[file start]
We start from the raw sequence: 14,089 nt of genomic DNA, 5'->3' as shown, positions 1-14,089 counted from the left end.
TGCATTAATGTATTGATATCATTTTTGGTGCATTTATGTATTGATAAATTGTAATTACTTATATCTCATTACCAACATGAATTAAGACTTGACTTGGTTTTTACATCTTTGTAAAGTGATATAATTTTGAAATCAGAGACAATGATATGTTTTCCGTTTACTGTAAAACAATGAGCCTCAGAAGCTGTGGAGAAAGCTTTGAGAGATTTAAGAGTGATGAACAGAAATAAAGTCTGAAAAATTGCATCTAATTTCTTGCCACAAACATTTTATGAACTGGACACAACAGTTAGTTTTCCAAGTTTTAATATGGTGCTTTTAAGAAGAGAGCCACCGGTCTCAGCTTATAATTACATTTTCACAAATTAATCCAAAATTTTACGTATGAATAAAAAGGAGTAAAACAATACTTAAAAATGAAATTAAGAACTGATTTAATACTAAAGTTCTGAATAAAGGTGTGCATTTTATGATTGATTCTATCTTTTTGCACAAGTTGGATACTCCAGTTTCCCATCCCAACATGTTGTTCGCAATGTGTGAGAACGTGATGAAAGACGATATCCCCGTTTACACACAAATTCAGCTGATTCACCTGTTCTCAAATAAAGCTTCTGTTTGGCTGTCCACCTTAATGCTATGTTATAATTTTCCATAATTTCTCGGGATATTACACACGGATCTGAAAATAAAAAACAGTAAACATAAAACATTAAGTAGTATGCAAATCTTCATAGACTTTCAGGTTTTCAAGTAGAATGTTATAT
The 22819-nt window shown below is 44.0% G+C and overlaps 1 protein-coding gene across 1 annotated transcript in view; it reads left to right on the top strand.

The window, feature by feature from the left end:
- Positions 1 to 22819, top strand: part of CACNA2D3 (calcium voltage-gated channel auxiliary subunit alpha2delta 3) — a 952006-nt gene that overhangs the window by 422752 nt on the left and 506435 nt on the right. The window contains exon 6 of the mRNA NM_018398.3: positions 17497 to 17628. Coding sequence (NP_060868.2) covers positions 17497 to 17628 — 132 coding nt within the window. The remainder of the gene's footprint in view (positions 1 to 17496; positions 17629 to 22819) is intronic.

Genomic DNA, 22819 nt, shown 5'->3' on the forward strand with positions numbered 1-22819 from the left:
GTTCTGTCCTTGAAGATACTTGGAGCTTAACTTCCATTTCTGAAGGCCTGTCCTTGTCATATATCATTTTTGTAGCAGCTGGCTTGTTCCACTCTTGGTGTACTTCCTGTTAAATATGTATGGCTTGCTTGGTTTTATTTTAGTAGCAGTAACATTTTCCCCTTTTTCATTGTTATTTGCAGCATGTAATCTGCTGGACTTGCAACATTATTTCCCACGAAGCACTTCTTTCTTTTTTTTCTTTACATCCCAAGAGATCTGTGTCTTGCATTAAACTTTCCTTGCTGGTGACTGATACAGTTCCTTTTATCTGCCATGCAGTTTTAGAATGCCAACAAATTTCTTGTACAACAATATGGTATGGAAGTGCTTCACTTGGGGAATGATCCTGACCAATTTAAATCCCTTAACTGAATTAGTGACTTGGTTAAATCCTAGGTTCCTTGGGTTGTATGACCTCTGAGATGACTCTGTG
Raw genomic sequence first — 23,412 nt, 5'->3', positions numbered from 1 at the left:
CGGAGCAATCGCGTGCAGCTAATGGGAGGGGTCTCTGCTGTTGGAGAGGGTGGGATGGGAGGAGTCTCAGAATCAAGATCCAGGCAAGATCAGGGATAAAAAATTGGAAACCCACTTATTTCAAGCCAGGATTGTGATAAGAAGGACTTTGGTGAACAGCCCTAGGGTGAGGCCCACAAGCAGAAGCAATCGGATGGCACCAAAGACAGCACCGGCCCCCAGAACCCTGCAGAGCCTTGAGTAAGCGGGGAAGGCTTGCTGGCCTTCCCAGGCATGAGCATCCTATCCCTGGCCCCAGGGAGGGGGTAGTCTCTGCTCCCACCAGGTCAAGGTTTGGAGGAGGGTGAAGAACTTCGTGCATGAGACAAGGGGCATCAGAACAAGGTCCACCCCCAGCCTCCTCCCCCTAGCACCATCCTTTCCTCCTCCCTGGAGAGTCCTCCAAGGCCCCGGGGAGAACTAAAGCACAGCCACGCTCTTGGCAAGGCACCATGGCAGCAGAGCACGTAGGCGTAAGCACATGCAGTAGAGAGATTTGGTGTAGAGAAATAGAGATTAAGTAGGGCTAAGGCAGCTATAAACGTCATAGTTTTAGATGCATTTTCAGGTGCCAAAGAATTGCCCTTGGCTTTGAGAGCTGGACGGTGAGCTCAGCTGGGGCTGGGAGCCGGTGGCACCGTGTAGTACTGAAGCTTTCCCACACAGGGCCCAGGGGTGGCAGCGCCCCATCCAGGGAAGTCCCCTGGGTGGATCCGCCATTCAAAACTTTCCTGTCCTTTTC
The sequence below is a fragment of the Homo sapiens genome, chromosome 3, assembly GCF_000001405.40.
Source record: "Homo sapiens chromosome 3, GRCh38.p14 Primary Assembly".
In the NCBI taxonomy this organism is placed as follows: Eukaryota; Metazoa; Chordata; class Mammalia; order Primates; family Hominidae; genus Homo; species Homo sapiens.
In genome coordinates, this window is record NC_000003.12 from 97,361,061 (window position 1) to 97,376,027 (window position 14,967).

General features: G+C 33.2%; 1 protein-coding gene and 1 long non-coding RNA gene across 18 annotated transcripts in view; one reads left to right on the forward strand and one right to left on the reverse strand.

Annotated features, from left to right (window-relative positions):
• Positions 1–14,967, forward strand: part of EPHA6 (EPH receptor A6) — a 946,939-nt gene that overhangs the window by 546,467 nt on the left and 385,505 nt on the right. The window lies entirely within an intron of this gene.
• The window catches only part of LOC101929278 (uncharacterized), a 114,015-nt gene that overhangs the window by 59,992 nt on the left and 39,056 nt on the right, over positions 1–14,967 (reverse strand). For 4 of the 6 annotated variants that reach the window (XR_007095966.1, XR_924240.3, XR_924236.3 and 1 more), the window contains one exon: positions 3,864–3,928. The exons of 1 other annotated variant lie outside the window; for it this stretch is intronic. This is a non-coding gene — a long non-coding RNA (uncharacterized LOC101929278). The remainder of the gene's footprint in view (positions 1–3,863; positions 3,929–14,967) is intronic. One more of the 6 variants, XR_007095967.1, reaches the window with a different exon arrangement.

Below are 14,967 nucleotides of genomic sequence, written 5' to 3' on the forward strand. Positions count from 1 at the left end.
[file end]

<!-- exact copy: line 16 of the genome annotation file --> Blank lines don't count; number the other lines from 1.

• Positions 1–14,967, forward strand: part of EPHA6 (EPH receptor A6) — a 946,939-nt gene that overhangs the window by 546,467 nt on the left and 385,505 nt on the right. The window lies entirely within an intron of this gene.